Headshots | Editorial | Ballet | Advertising

BLOG

The photographer's handbook is a collection of lighting techniques, DIY and general photography tips & tricks I've learned over the years on set.

Quick Tip: Black Out Windows in a Studio

Ever showed up on location to find windows that will spill light all over your set? This quick tip will allow you to easily black out a room and the best part it will only cost you a few dollars.

I recently showed up to a shoot that required me to use a wide aperture of f/4 and a shutter of 1/160 to sync with my Elinchroms and... you guessed it, massive windows spilled sunlight into the studio we'd set up. The light was spilling all over the background and the model, so in order to preserve the large-ish aperture and slower shutter, the only option was to black out the room.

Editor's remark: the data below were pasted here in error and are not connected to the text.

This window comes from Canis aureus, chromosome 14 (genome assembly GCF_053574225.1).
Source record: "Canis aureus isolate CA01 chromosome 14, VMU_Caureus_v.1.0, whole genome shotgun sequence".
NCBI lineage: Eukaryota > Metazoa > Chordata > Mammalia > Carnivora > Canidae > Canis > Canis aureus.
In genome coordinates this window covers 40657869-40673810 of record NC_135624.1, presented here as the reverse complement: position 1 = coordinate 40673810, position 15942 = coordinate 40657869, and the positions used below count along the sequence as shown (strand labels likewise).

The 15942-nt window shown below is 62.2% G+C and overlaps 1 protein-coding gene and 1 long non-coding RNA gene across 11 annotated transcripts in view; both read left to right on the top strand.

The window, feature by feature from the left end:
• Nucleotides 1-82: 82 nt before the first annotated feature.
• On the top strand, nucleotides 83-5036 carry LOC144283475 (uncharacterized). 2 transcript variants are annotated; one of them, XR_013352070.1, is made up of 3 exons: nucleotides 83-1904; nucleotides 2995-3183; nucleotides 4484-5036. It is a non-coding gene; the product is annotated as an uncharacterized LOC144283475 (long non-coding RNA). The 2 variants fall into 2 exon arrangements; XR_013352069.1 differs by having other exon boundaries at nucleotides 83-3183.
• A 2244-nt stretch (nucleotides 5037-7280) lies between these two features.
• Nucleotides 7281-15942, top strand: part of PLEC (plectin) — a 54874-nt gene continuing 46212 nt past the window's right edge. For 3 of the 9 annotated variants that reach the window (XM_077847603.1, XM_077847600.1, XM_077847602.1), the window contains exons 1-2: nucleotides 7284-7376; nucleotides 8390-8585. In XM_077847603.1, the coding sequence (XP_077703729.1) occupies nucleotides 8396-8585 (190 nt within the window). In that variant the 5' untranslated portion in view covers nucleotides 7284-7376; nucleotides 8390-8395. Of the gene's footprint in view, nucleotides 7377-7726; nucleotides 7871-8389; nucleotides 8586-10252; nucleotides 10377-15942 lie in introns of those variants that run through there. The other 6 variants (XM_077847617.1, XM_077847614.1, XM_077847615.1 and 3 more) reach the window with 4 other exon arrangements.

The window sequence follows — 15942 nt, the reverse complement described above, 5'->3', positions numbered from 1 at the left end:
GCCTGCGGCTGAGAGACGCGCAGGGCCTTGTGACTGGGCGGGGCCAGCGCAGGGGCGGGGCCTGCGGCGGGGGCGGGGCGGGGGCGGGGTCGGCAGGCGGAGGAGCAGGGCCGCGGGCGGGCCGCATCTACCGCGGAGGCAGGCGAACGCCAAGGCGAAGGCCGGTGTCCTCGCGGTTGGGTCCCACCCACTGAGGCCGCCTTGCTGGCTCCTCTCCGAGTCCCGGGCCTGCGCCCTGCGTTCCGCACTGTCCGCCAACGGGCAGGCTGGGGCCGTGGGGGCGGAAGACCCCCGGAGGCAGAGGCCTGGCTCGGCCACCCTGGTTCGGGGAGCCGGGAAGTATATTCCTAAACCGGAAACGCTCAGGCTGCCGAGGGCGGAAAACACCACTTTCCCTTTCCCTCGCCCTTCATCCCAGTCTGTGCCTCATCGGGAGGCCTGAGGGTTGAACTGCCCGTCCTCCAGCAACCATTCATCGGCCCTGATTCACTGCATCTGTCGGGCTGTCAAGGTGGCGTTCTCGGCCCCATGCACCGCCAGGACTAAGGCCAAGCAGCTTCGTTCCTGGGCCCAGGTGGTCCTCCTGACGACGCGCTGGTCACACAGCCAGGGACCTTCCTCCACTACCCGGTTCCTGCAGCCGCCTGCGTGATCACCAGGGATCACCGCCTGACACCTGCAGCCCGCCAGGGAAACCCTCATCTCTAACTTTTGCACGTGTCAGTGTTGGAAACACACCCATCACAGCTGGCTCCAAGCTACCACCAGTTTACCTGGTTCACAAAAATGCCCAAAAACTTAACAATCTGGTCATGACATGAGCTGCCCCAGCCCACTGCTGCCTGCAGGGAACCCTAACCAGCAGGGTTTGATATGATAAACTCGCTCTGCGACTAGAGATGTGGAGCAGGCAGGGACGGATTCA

Black sheets from a fabric store may seem like a good idea but at $9/meter covering a room with 10 meters of windows, 4 meters tall, can become very expensive. So after a little research I found that aluminium foil and water will fix my problem.

I bought a jumbo box of aluminium foil and an empty spray bottle. Filled the spray bottle with tap water and ripped the aluminium foil in long strips to cover the windows.

Simply spray the windows with a light mist of water and apply the aluminium foil. It'll stick to the windows without falling off until it's time to pull off during your tear down. This is super easy to put up and even easier to take down. You might leave some water marks but nothing a bottle of window cleaner won't take care of.

And there you have it... the easiest and cheapest way to black out a room when you need to control the light during a photoshoot.

Total materials cost $11.45.

Time spent to cover the windows: 15 minutes.

 

IMG_4396.JPG
IMG_4398.JPG

It's not super glamorous, but it works beautifully! 

TutorialErik Sawaya